On Thursday, January 20th, I have the privilege of speaking to a graduating class for CASA, Court Appointed Special Advocate, also known as Guardian Ad Litems or GALS. This particular group is the 12th Judicial Circuit of Florida, advocating for children in Sarasota, Manatee, and DeSoto Counties.
CASA is an incredible organization where ordinary citizens volunteer to look out for the needs of children in the juvenile court system. The volunteers need to submit to a background check and go through an extensive training program. They are then appointed by a judge to advocate for the well-being of children who have fallen victim to parental abuse or neglect. The CASA worker (the GAL) fights for the safety of these children and often changes their lives in profound ways.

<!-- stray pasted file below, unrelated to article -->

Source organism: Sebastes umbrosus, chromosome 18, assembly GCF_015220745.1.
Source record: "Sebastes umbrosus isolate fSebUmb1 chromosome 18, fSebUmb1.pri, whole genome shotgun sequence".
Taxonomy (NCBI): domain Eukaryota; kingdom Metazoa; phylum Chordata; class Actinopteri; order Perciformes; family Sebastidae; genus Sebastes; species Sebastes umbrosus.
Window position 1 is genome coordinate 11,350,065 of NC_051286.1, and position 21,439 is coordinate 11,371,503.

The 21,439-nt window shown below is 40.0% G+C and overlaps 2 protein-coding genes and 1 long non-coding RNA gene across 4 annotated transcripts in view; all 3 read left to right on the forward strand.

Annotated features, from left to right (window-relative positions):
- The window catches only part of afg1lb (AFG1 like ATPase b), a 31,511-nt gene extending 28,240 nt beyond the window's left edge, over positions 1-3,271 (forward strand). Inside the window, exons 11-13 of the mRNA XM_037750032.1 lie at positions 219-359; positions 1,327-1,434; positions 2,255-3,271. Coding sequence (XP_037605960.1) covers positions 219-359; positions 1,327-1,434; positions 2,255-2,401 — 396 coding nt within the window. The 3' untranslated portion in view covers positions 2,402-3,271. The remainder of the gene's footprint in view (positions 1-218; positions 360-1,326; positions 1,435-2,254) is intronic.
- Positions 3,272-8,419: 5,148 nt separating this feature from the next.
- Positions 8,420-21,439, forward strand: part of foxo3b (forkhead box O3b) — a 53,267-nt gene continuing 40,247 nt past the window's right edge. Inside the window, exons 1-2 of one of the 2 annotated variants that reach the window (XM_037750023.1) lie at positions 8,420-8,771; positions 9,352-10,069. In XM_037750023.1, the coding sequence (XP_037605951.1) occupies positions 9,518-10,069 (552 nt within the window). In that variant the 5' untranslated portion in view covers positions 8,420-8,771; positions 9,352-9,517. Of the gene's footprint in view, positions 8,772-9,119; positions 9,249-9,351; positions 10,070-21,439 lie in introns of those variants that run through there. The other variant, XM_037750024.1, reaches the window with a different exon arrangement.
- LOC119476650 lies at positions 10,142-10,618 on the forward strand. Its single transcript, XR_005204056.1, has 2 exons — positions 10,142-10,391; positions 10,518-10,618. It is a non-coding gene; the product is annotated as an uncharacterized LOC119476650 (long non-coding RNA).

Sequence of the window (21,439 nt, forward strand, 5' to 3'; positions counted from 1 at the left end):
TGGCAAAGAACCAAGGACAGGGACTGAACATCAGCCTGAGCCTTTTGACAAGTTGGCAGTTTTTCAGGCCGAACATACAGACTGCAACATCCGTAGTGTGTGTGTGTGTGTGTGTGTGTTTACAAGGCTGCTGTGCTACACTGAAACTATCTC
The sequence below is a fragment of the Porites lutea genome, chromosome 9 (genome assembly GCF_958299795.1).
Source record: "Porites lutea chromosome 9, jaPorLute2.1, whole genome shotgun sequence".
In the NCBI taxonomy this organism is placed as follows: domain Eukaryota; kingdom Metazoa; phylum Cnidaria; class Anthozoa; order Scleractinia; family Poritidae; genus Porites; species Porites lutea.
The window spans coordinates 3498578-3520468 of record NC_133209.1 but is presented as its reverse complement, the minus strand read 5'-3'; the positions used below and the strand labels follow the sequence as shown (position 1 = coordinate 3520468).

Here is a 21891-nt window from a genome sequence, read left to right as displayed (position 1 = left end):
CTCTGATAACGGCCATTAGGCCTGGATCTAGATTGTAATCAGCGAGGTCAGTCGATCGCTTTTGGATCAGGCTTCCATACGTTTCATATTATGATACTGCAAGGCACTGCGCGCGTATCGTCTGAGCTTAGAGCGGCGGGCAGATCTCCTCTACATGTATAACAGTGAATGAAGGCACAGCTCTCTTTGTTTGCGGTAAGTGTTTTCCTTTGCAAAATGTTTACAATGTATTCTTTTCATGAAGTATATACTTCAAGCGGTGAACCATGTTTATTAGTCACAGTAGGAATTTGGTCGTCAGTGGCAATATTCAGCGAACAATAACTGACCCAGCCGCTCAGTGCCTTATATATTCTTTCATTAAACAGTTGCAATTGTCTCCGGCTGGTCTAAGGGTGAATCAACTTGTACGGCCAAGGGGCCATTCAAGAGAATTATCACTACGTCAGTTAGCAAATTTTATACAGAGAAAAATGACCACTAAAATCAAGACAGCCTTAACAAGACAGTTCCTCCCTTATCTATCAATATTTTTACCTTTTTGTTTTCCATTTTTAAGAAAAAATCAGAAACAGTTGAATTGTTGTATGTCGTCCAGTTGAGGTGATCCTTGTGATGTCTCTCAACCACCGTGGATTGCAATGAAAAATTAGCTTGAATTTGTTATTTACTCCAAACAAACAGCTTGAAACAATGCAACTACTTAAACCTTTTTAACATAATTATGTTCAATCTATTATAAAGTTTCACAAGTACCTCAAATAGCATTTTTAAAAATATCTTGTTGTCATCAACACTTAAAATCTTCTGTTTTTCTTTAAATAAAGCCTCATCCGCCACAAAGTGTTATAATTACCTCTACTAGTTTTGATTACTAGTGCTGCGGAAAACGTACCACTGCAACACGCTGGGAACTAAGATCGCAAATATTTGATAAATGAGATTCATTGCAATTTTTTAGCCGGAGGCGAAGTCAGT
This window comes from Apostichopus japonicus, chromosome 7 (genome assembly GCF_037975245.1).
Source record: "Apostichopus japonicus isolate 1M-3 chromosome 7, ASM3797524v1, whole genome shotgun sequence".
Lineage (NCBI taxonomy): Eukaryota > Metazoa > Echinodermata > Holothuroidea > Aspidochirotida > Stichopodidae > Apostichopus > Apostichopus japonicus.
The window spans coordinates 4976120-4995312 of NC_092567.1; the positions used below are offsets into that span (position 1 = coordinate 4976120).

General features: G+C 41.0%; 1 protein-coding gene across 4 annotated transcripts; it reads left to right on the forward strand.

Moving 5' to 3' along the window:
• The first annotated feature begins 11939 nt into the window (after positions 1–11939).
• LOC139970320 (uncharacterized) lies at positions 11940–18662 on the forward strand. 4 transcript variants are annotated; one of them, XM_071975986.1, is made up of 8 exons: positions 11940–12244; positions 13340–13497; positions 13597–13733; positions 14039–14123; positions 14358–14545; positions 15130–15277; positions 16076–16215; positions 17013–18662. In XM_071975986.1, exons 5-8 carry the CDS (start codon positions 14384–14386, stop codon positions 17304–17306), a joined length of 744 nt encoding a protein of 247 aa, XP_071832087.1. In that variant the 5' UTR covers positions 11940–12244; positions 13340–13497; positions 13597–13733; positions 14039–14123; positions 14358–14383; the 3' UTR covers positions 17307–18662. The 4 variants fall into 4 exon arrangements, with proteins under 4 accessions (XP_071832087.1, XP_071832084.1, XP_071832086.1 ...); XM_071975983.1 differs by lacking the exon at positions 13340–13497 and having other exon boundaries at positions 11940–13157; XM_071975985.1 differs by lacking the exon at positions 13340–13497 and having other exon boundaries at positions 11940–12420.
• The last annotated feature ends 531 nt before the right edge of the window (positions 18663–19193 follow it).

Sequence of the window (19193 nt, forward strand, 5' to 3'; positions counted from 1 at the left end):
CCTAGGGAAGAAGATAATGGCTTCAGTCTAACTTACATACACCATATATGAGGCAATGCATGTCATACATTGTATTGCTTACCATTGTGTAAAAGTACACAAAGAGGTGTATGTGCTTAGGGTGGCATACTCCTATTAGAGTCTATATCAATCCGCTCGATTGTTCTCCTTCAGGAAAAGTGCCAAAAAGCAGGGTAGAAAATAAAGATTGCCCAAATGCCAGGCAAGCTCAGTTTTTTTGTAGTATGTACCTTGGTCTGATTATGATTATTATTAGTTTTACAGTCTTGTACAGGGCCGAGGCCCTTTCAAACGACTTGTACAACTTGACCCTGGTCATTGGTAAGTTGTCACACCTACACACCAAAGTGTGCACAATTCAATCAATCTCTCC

The GAL’s role is to get acquainted with the child and everyone in that child’s life such as the parents, teachers, relatives, social workers, etc. In the San Diego juvenile system where I practiced for twelve years, the GALs often worked very closely with the minor’s attorney. The volunteer then reports back to the court regarding the child’s needs and often with a recommendation for permanent placement for the child.
Being a CASA volunteer can be an extremely rewarding experience but it’s not always an easy job and it takes a serious commitment of time and energy. The volunteer must agree to stay with a case until it closes. I believe the average time is approximately one and a half years but I’ve certainly known cases to take much longer. I commend anyone who is willing to make that sacrifice for those innocent, little children.
I’m really looking forward to meeting with the next graduating class in Sarasota, Florida. I’m honored to be a part of their program.